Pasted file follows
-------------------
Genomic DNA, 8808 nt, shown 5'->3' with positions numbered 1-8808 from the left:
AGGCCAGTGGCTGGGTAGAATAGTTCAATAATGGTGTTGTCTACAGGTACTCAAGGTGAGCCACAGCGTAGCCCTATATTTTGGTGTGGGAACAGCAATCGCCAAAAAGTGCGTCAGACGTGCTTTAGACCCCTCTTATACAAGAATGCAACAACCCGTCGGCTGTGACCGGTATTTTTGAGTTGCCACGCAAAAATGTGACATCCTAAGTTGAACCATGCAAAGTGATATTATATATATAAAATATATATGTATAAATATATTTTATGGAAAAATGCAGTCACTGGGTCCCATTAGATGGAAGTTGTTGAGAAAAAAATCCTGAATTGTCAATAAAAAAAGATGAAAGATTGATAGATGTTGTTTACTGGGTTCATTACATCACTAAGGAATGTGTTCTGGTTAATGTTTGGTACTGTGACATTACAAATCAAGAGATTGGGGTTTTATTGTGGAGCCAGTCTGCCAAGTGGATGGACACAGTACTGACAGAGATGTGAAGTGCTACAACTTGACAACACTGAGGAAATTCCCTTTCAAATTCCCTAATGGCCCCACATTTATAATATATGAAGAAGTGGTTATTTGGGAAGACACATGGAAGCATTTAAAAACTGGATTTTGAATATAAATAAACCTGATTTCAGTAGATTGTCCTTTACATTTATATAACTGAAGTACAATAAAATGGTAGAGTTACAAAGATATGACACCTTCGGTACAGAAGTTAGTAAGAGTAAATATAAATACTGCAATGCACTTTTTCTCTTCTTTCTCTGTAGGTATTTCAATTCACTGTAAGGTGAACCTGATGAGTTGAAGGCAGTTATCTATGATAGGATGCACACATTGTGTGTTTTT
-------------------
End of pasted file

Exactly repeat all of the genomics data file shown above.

Genomic DNA, 8808 nt, shown 5'->3' with positions numbered 1-8808 from the left:
AGGCCAGTGGCTGGGTAGAATAGTTCAATAATGGTGTTGTCTACAGGTACTCAAGGTGAGCCACAGCGTAGCCCTATATTTTGGTGTGGGAACAGCAATCGCCAAAAAGTGCGTCAGACGTGCTTTAGACCCCTCTTATACAAGAATGCAACAACCCGTCGGCTGTGACCGGTATTTTTGAGTTGCCACGCAAAAATGTGACATCCTAAGTTGAACCATGCAAAGTGATATTATATATATAAAATATATATGTATAAATATATTTTATGGAAAAATGCAGTCACTGGGTCCCATTAGATGGAAGTTGTTGAGAAAAAAATCCTGAATTGTCAATAAAAAAAGATGAAAGATTGATAGATGTTGTTTACTGGGTTCATTACATCACTAAGGAATGTGTTCTGGTTAATGTTTGGTACTGTGACATTACAAATCAAGAGATTGGGGTTTTATTGTGGAGCCAGTCTGCCAAGTGGATGGACACAGTACTGACAGAGATGTGAAGTGCTACAACTTGACAACACTGAGGAAATTCCCTTTCAAATTCCCTAATGGCCCCACATTTATAATATATGAAGAAGTGGTTATTTGGGAAGACACATGGAAGCATTTAAAAACTGGATTTTGAATATAAATAAACCTGATTTCAGTAGATTGTCCTTTACATTTATATAACTGAAGTACAATAAAATGGTAGAGTTACAAAGATATGACACCTTCGGTACAGAAGTTAGTAAGAGTAAATATAAATACTGCAATGCACTTTTTCTCTTCTTTCTCTGTAGGTATTTCAATTCACTGTAAGGTGAACCTGATGAGTTGAAGGCAGTTATCTATGATAGGATGCACACATTGTGTGTTTTT